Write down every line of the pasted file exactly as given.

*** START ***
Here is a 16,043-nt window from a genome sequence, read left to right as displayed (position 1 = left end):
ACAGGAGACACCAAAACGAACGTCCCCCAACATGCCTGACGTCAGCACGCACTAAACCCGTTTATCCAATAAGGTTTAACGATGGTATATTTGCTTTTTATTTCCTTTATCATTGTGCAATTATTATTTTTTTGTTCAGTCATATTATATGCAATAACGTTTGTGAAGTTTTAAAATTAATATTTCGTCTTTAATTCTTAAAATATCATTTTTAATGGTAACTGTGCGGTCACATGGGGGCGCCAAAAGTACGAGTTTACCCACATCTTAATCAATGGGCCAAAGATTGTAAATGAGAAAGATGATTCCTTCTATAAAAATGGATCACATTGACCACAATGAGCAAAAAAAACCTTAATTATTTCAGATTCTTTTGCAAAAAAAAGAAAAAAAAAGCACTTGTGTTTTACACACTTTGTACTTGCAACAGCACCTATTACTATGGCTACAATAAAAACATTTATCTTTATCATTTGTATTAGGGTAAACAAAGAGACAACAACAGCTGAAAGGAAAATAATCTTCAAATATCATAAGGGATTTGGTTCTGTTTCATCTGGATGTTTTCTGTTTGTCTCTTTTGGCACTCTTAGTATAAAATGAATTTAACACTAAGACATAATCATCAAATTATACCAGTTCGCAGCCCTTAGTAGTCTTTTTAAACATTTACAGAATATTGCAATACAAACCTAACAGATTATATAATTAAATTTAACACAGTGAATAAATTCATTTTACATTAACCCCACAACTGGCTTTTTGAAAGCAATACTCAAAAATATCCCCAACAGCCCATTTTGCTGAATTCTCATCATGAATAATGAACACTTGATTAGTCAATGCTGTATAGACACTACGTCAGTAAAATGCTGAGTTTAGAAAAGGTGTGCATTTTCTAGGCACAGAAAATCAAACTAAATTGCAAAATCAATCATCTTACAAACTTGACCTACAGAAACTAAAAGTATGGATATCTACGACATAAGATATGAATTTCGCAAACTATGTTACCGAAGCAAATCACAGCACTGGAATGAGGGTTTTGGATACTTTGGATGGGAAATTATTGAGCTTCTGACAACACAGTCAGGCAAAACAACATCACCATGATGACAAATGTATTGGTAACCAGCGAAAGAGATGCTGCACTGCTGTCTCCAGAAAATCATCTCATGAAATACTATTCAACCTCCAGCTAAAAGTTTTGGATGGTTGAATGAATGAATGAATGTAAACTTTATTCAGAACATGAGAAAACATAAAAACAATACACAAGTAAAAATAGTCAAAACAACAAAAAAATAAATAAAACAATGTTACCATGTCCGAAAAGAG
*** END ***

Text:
Here is a 16,043-nt window from a genome sequence, read left to right as displayed (position 1 = left end):
ACAGGAGACACCAAAACGAACGTCCCCCAACATGCCTGACGTCAGCACGCACTAAACCCGTTTATCCAATAAGGTTTAACGATGGTATATTTGCTTTTTATTTCCTTTATCATTGTGCAATTATTATTTTTTTGTTCAGTCATATTATATGCAATAACGTTTGTGAAGTTTTAAAATTAATATTTCGTCTTTAATTCTTAAAATATCATTTTTAATGGTAACTGTGCGGTCACATGGGGGCGCCAAAAGTACGAGTTTACCCACATCTTAATCAATGGGCCAAAGATTGTAAATGAGAAAGATGATTCCTTCTATAAAAATGGATCACATTGACCACAATGAGCAAAAAAAACCTTAATTATTTCAGATTCTTTTGCAAAAAAAAGAAAAAAAAAGCACTTGTGTTTTACACACTTTGTACTTGCAACAGCACCTATTACTATGGCTACAATAAAAACATTTATCTTTATCATTTGTATTAGGGTAAACAAAGAGACAACAACAGCTGAAAGGAAAATAATCTTCAAATATCATAAGGGATTTGGTTCTGTTTCATCTGGATGTTTTCTGTTTGTCTCTTTTGGCACTCTTAGTATAAAATGAATTTAACACTAAGACATAATCATCAAATTATACCAGTTCGCAGCCCTTAGTAGTCTTTTTAAACATTTACAGAATATTGCAATACAAACCTAACAGATTATATAATTAAATTTAACACAGTGAATAAATTCATTTTACATTAACCCCACAACTGGCTTTTTGAAAGCAATACTCAAAAATATCCCCAACAGCCCATTTTGCTGAATTCTCATCATGAATAATGAACACTTGATTAGTCAATGCTGTATAGACACTACGTCAGTAAAATGCTGAGTTTAGAAAAGGTGTGCATTTTCTAGGCACAGAAAATCAAACTAAATTGCAAAATCAATCATCTTACAAACTTGACCTACAGAAACTAAAAGTATGGATATCTACGACATAAGATATGAATTTCGCAAACTATGTTACCGAAGCAAATCACAGCACTGGAATGAGGGTTTTGGATACTTTGGATGGGAAATTATTGAGCTTCTGACAACACAGTCAGGCAAAACAACATCACCATGATGACAAATGTATTGGTAACCAGCGAAAGAGATGCTGCACTGCTGTCTCCAGAAAATCATCTCATGAAATACTATTCAACCTCCAGCTAAAAGTTTTGGATGGTTGAATGAATGAATGAATGTAAACTTTATTCAGAACATGAGAAAACATAAAAACAATACACAAGTAAAAATAGTCAAAACAACAAAAAAATAAATAAAACAATGTTACCATGTCCGAAAAGAG